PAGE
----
Internal combustion engine control for series hybrid electric vehicles by parallel and distributed genetic programming/multiobjective genetic algorithms

Created by W.Langdon from gp-bibliography.bib Revision:1.4221

  author =       "Dan Gladwin and Paul Stewart and Jill Stewart",
  title =        "Internal combustion engine control for series hybrid
                 electric vehicles by parallel and distributed genetic
                 programming/multiobjective genetic algorithms",
  journal =      "International Journal of Systems Science",
  volume =       "42",
  number =       "2",
  year =         "2011",
  pages =        "249--261",
  note =         "Computational Intelligence for Modelling and Control
                 of Advanced Automotive Drivetrains",
  keywords =     "genetic algorithms, genetic programming, automotive,
                 model-reference control, time-delay, hybrid vehicles,
                 parallel and distributed evolutionary computation,
                 mechanical systems, PID control, distrubed
  ISSN =         "0020-7721",
  DOI =          "doi:10.1080/00207720903144479",
  bibsource =    "DBLP,",
  URL =          "",
  URL =          "",
  size =         "13 pages",
  abstract =     "This article addresses the problem of maintaining a
                 stable rectified DC output from the three-phase AC
                 generator in a series-hybrid vehicle powertrain. The
                 series-hybrid prime power source generally comprises an
                 internal combustion (IC) engine driving a three-phase
                 permanent magnet generator whose output is rectified to
                 DC. A recent development has been to control the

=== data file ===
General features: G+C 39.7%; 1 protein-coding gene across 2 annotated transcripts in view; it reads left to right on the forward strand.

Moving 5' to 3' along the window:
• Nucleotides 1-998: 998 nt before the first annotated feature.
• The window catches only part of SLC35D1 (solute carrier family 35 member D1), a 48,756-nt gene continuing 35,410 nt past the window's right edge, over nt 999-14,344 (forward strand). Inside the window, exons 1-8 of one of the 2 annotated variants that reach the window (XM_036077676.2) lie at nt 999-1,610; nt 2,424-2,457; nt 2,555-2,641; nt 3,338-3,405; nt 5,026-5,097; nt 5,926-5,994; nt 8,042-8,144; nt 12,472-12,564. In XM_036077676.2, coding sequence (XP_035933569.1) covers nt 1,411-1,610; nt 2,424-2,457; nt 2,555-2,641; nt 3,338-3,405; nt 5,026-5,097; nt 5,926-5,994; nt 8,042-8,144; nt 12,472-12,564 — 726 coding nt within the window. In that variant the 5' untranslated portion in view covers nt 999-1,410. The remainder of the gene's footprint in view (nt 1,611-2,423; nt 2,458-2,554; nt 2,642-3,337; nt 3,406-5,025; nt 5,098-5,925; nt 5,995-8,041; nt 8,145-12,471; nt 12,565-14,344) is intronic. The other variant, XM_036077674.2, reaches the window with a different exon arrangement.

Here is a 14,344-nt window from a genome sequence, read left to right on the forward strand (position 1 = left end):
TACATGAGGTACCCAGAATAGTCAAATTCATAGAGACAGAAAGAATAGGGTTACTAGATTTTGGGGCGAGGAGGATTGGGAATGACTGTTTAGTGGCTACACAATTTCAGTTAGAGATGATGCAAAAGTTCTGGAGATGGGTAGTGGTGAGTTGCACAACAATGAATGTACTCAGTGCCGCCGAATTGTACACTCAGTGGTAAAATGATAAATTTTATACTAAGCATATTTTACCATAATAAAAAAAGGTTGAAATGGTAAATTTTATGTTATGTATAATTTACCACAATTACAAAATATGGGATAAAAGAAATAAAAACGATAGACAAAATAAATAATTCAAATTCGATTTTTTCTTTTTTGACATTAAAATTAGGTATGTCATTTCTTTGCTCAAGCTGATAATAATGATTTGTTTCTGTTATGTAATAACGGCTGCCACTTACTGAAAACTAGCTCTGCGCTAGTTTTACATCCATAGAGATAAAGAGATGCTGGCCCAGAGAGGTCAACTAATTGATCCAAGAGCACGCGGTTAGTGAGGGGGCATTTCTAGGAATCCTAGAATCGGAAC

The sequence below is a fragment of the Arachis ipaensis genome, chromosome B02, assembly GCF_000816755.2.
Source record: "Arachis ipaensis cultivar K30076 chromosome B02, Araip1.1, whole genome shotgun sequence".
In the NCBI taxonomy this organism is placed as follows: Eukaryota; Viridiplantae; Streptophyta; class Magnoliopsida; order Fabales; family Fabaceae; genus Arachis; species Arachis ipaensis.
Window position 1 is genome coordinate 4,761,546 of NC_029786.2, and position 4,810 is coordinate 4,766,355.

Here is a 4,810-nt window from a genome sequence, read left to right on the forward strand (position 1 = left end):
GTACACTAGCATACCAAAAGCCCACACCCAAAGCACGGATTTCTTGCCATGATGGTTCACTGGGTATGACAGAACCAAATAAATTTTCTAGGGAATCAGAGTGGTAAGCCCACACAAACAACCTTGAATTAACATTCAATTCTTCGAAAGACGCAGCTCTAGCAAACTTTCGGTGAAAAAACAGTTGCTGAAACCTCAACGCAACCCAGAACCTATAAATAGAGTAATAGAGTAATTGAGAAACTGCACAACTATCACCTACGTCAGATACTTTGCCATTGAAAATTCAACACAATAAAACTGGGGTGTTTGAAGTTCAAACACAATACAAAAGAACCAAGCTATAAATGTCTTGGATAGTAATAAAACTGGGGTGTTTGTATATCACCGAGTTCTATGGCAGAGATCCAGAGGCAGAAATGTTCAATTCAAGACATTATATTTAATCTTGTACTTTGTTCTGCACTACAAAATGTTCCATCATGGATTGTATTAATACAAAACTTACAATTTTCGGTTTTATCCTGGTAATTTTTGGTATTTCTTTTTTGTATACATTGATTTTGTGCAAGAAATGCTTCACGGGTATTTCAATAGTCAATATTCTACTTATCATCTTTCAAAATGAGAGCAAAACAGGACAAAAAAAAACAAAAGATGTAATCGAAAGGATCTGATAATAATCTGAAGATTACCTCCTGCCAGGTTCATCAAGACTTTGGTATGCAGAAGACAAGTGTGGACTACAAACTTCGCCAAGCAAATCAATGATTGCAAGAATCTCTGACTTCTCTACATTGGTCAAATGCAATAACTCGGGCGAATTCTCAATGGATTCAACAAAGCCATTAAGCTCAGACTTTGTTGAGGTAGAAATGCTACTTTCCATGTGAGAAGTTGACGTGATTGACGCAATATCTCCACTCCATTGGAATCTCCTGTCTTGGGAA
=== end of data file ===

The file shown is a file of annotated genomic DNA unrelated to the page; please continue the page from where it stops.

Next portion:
engine/generator combination by an electronically
                 actuated throttle. This system can be represented as a
                 nonlinear system with significant time delay.
                 Previously, voltage control of the generator output has
                 been achieved by model predictive methods such as the
                 Smith Predictor. These methods rely on the
                 incorporation of an accurate system model and time
                 delay into the control algorithm, with a consequent
                 increase in computational complexity in the real-time
                 controller, and as a necessity relies to some extent on
                 the accuracy of the models. Two complementary
                 performance objectives exist for the control system.
                 Firstly, to maintain the IC engine at its optimal
                 operating point, and secondly, to supply a stable DC
                 supply to the traction drive inverters. Achievement of
                 these goals minimises the transient energy storage
                 requirements at the DC link, with a consequent
                 reduction in both weight and cost. These objectives
                 imply constant velocity operation of the IC engine
                 under external load disturbances and changes in both
                 operating conditions and vehicle speed set-points. In
                 order to achieve these objectives, and reduce the
                 complexity of implementation, in this article a
                 controller is designed by the use of Genetic
                 Programming methods in the Simulink modelling
                 environment, with the aim of obtaining a relatively
                 simple controller for the time-delay system which does
                 not rely on the implementation of real time system
                 models or time delay approximations in the controller.
                 A methodology is presented to use the myriad of
                 existing control blocks in the Simulink libraries to
                 automatically evolve optimal control structures.",
  oai =          "",
  uk_research_excellence_2014 = "D - Journal article",

Genetic Programming entries for Daniel Gladwin Paul Stewart Jill Stewart